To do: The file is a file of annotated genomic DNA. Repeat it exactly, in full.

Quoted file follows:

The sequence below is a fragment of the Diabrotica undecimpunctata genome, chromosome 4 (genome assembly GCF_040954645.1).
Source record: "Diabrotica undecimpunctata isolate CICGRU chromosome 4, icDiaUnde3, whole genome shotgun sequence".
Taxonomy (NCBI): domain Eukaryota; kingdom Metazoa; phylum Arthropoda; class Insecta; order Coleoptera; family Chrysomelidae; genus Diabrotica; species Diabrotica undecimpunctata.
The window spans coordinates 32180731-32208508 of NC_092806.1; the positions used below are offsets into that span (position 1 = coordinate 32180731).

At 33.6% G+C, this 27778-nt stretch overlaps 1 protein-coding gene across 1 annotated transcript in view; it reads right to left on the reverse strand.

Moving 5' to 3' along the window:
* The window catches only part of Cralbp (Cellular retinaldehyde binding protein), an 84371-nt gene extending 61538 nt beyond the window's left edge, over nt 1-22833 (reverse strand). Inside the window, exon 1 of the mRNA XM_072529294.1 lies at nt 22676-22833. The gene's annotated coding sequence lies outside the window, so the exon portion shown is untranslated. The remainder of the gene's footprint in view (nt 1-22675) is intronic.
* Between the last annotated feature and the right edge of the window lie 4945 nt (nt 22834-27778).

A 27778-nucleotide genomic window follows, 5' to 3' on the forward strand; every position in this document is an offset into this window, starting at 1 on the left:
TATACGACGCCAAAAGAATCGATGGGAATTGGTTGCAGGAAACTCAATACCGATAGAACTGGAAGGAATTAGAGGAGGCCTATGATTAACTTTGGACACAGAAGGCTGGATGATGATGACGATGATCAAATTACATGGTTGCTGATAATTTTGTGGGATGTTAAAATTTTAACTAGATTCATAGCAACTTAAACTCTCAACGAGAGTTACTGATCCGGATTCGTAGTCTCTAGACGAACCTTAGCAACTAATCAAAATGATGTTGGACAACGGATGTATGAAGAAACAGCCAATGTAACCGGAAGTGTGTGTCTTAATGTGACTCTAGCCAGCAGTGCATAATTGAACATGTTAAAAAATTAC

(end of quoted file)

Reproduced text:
The sequence below is a fragment of the Diabrotica undecimpunctata genome, chromosome 4 (genome assembly GCF_040954645.1).
Source record: "Diabrotica undecimpunctata isolate CICGRU chromosome 4, icDiaUnde3, whole genome shotgun sequence".
Taxonomy (NCBI): domain Eukaryota; kingdom Metazoa; phylum Arthropoda; class Insecta; order Coleoptera; family Chrysomelidae; genus Diabrotica; species Diabrotica undecimpunctata.
The window spans coordinates 32180731-32208508 of NC_092806.1; the positions used below are offsets into that span (position 1 = coordinate 32180731).

At 33.6% G+C, this 27778-nt stretch overlaps 1 protein-coding gene across 1 annotated transcript in view; it reads right to left on the reverse strand.

Moving 5' to 3' along the window:
* The window catches only part of Cralbp (Cellular retinaldehyde binding protein), an 84371-nt gene extending 61538 nt beyond the window's left edge, over nt 1-22833 (reverse strand). Inside the window, exon 1 of the mRNA XM_072529294.1 lies at nt 22676-22833. The gene's annotated coding sequence lies outside the window, so the exon portion shown is untranslated. The remainder of the gene's footprint in view (nt 1-22675) is intronic.
* Between the last annotated feature and the right edge of the window lie 4945 nt (nt 22834-27778).

A 27778-nucleotide genomic window follows, 5' to 3' on the forward strand; every position in this document is an offset into this window, starting at 1 on the left:
TATACGACGCCAAAAGAATCGATGGGAATTGGTTGCAGGAAACTCAATACCGATAGAACTGGAAGGAATTAGAGGAGGCCTATGATTAACTTTGGACACAGAAGGCTGGATGATGATGACGATGATCAAATTACATGGTTGCTGATAATTTTGTGGGATGTTAAAATTTTAACTAGATTCATAGCAACTTAAACTCTCAACGAGAGTTACTGATCCGGATTCGTAGTCTCTAGACGAACCTTAGCAACTAATCAAAATGATGTTGGACAACGGATGTATGAAGAAACAGCCAATGTAACCGGAAGTGTGTGTCTTAATGTGACTCTAGCCAGCAGTGCATAATTGAACATGTTAAAAAATTAC